- The Central Banks Are Losing Control Of The Financial Markets
by Michael Snyder, http://theeconomiccollapseblog.com/
Every great con game eventually comes to an end. For years, global central banks have been manipulating the financial marketplace with their monetary voodoo. Somehow, they have convinced investors around the world to invest tens of trillions of dollars into bonds that provide a return that isway under the real rate of inflation. For quite a long time I have been insisting that this is highly irrational. Why would any rational investor want to put money into investments that will make them poorer on a purchasing power basis in the long run? And when any central bank initiates a policy of “quantitative easing”, any rational investor should immediately start demanding a higher rate of return on the bonds of that nation. Creating money out of thin air and pumping into the financial system devalues all existing money and creates inflation. Therefore, rational investors should respond by driving interest rates up. Instead, central banks told everyone that interest rates would be forced down, and that is precisely what happened. But now things have shifted. Investors are starting to behave more rationally and the central banks are starting to lose control of the financial markets, and that is a very bad sign for the rest of 2015.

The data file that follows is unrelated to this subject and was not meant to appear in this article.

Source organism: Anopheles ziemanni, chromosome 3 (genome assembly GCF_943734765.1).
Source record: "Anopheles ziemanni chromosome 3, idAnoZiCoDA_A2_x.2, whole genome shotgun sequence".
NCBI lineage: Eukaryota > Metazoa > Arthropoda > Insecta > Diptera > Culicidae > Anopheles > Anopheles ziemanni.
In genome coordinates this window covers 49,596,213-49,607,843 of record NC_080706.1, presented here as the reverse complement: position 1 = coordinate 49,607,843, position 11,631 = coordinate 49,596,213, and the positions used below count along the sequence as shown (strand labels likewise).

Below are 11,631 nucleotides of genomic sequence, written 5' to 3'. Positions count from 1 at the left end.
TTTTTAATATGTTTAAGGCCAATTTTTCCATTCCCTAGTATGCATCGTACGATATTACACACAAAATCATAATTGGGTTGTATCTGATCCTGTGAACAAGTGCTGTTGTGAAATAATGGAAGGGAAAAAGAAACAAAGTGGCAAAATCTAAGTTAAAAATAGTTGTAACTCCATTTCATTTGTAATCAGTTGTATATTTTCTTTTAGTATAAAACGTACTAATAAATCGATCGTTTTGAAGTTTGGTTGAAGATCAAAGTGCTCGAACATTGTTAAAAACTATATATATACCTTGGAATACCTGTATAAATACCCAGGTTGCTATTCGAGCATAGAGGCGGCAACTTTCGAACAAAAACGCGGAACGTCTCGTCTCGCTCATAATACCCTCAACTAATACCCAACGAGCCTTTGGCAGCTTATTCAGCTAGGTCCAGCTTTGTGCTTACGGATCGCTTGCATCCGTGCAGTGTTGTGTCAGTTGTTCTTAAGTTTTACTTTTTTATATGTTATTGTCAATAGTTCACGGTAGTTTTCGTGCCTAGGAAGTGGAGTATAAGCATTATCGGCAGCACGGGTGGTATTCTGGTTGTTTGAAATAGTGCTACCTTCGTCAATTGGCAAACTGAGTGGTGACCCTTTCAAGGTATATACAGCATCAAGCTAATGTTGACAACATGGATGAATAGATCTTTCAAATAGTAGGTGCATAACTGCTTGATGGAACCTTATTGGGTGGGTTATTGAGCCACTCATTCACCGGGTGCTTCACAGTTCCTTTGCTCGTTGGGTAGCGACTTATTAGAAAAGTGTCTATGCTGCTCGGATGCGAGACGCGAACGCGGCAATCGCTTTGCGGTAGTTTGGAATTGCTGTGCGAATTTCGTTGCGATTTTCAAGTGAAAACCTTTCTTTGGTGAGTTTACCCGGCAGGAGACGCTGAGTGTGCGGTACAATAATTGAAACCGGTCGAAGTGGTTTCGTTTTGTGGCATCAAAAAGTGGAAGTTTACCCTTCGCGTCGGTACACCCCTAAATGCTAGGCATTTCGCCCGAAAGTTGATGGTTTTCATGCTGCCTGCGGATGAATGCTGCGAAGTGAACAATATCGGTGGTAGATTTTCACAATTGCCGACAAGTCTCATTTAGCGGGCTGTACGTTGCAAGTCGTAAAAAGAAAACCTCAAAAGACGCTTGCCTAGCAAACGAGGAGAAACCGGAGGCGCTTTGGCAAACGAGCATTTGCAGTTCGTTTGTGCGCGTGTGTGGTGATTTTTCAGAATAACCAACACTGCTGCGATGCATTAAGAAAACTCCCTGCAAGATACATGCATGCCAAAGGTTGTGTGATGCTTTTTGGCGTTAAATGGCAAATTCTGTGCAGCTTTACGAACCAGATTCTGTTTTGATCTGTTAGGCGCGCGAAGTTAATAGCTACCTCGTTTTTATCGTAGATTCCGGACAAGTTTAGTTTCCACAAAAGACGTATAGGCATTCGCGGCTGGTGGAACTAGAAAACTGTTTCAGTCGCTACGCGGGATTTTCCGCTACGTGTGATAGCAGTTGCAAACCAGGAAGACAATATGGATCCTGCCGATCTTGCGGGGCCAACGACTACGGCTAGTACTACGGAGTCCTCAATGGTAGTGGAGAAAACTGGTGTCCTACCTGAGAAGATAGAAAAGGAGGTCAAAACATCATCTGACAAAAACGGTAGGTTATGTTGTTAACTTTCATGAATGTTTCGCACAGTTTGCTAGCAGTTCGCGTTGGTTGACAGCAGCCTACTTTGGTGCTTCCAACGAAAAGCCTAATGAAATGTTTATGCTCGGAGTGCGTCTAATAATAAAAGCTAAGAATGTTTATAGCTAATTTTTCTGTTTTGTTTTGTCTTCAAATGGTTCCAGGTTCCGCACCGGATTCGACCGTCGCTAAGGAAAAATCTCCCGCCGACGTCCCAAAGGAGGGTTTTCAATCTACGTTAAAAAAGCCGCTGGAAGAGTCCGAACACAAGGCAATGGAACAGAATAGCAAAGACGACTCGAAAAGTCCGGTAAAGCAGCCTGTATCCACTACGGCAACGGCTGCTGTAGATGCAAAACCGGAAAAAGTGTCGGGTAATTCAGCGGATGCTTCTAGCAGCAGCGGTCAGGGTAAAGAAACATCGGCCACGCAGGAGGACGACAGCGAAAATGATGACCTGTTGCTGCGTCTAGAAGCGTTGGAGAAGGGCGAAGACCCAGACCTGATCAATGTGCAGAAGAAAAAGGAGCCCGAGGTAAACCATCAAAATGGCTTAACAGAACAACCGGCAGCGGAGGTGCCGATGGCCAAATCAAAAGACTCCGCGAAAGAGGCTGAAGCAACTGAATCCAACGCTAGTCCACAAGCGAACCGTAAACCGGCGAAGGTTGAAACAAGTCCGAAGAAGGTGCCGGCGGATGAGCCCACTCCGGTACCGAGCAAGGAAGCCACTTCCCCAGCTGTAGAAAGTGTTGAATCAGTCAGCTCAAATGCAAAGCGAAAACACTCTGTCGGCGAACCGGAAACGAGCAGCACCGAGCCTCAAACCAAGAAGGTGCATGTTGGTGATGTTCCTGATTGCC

And of course it isn’t just bond yields that are out of control. No matter how hard they try, financial authorities in Europe can’t seem to fix the problems in Greece, and the problems in Italy, Spain, Portugal and France just continue to escalate as well. This week, Greece became the very first nation to miss a payment to the IMF since the 1980s. We’ll discuss that some more in a moment.
Over in Asia, stocks are fluctuating very wildly. The Shanghai Composite Index plunged by 5.4 percent on Thursday before regaining all of those losses and actually closing with a gain of0.8 percent. When we see this kind of extreme volatility, it is a very bad sign. It is during times of extreme volatility that markets crash.